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Legislation would broaden crimes for which public officials forfeit state pensions

HARRISBURG — Legislation to prevent public officials convicted of crimes such as conflict of interest from collecting state pensions appears headed for consideration by the House Judiciary Committee, the bill’s sponsor said Friday.

The bill by Rep. Scott Petri, R-Bucks County, would expand the definition of crimes that require automatic pension forfeiture for elected officials and public employees under a law last amended about three decades ago, he said.

Petri, chairman of the House Ethics Committee, has several versions of the bill but said one likely to move forward adds felonies related to one’s office or public position. They would be added to the crimes covered, he said.

“Pennsylvania’s public corruption laws are ineffective and shortsighted,” said Laurel Brandstetter, former senior deputy attorney general. “The loopholes in Pennsylvania’s Pension Forfeiture Act are wider than the Fort Pitt Tunnel.”

Brandstetter reviewed the bills and prefers Petri’s bill that would prohibit collecting a pension upon conviction of “any crime related to his or her public employment.”

Limiting the additions to felonies “would miss a whole lot of misdemeanor thefts committed while in office,” she said.

Two state officials recently pleaded guilty to conflict of interest and kept their pensions.

Former Sen. LeAnna Washington, D-Philadelphia, pleaded guilty in October to conflict of interest. The Attorney General’s Office dropped a theft charge in a plea deal. Washington, 69, collects a $42,879 pension, records show.

She was accused of forcing her state-paid staff to work on her annual campaign fundraiser, held on her birthday.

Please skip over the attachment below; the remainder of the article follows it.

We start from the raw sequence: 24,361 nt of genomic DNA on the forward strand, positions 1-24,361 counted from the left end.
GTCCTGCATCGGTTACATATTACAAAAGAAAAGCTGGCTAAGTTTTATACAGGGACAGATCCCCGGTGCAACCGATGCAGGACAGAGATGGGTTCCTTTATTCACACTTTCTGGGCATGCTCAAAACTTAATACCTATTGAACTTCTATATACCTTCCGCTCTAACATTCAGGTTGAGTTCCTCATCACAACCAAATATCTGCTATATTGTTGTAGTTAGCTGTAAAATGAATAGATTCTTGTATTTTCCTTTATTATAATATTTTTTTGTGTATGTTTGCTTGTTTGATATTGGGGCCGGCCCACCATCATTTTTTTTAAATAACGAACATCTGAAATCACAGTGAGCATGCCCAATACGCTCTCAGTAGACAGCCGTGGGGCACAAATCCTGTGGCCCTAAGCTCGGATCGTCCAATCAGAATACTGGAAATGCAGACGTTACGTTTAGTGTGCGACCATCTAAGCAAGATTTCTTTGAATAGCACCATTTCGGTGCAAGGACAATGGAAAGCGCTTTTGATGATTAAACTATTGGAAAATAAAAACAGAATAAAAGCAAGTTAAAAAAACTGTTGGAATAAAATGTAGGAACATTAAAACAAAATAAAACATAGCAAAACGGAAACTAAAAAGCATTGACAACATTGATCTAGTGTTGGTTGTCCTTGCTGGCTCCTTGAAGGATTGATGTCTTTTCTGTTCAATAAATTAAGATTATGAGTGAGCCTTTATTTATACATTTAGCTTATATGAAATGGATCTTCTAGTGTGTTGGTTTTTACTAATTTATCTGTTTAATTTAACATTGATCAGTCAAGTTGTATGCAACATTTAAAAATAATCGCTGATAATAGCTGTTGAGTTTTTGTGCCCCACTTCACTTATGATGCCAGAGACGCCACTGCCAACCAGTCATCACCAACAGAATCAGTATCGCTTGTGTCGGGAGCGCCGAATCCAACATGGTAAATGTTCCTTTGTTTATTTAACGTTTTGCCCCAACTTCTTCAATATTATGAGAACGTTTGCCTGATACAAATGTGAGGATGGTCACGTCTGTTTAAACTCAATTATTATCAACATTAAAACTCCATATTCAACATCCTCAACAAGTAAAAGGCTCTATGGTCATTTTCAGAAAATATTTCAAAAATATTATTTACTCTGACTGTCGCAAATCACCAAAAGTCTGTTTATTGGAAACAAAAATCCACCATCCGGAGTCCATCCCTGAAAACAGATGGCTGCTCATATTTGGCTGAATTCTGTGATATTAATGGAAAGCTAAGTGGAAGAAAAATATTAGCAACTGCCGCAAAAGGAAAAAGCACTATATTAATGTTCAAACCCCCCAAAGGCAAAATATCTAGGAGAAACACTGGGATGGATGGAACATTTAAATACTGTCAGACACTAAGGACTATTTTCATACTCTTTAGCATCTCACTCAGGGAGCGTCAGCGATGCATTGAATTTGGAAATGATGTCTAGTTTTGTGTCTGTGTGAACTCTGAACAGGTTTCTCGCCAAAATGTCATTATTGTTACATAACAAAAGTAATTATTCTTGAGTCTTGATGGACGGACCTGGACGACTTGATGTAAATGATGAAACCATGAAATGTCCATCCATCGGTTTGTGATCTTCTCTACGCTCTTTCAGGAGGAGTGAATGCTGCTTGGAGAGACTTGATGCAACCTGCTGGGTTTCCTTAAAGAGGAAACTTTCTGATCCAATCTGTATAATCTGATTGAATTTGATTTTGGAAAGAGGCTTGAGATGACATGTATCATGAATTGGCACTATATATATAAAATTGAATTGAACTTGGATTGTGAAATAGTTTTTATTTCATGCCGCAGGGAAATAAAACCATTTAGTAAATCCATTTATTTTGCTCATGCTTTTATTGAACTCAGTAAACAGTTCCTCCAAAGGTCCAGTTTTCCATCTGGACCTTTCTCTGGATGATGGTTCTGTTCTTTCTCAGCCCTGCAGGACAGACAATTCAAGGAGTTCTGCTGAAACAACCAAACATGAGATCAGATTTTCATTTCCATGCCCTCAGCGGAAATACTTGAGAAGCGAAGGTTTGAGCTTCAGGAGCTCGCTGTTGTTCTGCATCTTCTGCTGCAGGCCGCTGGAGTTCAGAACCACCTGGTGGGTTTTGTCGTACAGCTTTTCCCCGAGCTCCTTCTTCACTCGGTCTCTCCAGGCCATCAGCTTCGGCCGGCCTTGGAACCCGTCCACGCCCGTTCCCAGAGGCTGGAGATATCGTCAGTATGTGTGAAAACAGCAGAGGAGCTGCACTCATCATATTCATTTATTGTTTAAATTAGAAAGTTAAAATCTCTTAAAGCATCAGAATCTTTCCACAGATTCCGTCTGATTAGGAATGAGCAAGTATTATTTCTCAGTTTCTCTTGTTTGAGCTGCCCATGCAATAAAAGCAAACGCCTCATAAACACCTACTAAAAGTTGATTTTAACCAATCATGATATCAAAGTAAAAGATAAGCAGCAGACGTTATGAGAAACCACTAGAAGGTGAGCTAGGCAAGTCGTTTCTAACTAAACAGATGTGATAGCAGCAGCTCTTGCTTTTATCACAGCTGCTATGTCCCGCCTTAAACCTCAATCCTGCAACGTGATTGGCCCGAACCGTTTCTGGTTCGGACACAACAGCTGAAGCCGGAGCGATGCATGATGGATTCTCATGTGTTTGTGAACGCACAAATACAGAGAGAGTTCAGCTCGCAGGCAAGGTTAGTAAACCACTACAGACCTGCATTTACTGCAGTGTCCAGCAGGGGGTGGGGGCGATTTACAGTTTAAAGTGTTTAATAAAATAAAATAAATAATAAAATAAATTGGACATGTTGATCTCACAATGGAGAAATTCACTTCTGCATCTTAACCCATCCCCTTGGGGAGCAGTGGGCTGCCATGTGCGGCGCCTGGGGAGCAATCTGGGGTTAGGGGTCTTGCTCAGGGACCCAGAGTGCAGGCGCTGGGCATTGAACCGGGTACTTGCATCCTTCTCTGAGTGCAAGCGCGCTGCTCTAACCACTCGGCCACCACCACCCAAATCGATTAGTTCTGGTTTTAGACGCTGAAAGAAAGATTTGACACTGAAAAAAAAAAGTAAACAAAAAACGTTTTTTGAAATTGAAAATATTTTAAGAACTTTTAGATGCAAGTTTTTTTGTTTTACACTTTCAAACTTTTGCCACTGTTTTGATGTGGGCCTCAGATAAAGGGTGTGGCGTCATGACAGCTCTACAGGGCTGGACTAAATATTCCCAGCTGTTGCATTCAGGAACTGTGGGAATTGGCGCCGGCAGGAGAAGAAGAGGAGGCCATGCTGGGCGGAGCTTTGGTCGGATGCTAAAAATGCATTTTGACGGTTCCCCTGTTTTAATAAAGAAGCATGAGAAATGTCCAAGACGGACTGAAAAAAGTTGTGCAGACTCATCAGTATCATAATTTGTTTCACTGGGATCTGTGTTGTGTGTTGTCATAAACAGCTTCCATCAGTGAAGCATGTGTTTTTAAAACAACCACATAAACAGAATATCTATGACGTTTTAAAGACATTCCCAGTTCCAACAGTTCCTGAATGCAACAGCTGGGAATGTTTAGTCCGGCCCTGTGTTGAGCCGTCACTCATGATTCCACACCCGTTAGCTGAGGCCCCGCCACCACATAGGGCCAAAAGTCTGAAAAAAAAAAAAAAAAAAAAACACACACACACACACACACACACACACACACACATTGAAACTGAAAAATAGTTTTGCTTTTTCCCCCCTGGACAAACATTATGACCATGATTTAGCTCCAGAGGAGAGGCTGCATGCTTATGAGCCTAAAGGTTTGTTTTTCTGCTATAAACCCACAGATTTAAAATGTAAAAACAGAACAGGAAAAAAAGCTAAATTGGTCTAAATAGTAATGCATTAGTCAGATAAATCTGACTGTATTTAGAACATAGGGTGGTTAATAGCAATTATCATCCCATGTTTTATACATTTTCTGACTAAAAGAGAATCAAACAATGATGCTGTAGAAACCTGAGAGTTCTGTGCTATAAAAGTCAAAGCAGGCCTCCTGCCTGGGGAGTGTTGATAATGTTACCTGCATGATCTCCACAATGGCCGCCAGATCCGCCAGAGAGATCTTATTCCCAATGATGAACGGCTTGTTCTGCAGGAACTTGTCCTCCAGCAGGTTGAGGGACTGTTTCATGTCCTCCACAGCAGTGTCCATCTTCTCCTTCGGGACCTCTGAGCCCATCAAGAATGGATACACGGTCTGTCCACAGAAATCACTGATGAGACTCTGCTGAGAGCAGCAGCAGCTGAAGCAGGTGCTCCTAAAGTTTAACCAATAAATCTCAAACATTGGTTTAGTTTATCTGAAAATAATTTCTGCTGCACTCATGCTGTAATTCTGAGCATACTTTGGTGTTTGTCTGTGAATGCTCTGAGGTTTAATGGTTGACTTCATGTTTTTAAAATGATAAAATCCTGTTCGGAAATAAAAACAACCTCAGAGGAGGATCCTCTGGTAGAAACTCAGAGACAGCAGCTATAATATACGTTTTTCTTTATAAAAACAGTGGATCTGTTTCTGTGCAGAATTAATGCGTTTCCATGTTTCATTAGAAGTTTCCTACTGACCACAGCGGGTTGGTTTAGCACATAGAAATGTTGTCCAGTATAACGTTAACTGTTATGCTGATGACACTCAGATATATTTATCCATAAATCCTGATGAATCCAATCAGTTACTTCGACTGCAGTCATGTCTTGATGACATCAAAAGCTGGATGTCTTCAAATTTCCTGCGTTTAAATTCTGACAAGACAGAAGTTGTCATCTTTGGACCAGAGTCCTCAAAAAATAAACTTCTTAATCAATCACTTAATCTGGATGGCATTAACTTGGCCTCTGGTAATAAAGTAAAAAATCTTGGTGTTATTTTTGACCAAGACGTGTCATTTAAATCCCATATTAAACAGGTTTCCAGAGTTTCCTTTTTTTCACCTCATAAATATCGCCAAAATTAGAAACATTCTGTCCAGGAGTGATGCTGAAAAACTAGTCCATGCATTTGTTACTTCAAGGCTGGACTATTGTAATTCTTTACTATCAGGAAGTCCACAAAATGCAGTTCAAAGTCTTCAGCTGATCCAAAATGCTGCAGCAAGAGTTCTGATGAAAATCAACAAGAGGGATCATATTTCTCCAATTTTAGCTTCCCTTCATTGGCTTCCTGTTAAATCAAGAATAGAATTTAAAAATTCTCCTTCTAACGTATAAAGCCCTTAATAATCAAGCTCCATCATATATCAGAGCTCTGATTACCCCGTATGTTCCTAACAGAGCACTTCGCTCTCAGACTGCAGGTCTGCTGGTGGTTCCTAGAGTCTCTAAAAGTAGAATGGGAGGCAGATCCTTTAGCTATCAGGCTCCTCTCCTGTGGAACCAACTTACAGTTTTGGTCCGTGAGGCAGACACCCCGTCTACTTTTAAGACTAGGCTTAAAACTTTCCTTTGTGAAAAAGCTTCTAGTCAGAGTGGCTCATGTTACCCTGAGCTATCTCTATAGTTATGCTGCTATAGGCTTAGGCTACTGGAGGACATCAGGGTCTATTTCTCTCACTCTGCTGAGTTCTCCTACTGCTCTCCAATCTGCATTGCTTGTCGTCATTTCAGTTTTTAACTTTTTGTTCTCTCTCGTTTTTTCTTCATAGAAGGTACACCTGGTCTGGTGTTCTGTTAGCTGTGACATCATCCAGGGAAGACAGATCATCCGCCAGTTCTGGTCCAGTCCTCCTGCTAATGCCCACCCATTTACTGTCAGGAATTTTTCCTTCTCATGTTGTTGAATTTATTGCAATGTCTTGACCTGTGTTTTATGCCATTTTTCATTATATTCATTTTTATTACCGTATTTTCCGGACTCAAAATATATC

Former turnpike CEO Joe Brimmeier, 66, of Ross was charged in a bid-rigging and influence-peddling scheme. He pleaded guilty to conflict of interest in November and kept his $43,027 annual pension, according to records.

Crimes that cause automatic revocation of pensions under the current law include theft by deception, theft by extortion, theft of services, forgery, bribery, tampering with records, false swearing and official oppression.

“Without question, the act should be amended to include the offense of conflict of interest, which is conduct prohibited by Pennsylvania’s Ethics Act,” said Brandstetter, chair of the internal investigations and white-collar practice group for the Leech Tishman Fuscaldo & Lampl law firm in Pittsburgh.

Eric Epstein, co-founder of Rock the Capital, a reform group, has tracked public officials’ pensions since 2005, when lawmakers approved and then repealed a pay raise for themselves.

“We need to tie a rope around the wallet of public employees and officials who enter a guilty plea or who are convicted for violating the (Pension Forfeiture) Act,” Epstein said.

Petri said he is unaware of any opposition to his legislation.

Brad Bumsted is Trib Total Media’s state Capitol reporter. He can be reached at 717-787-1405 or [email protected].


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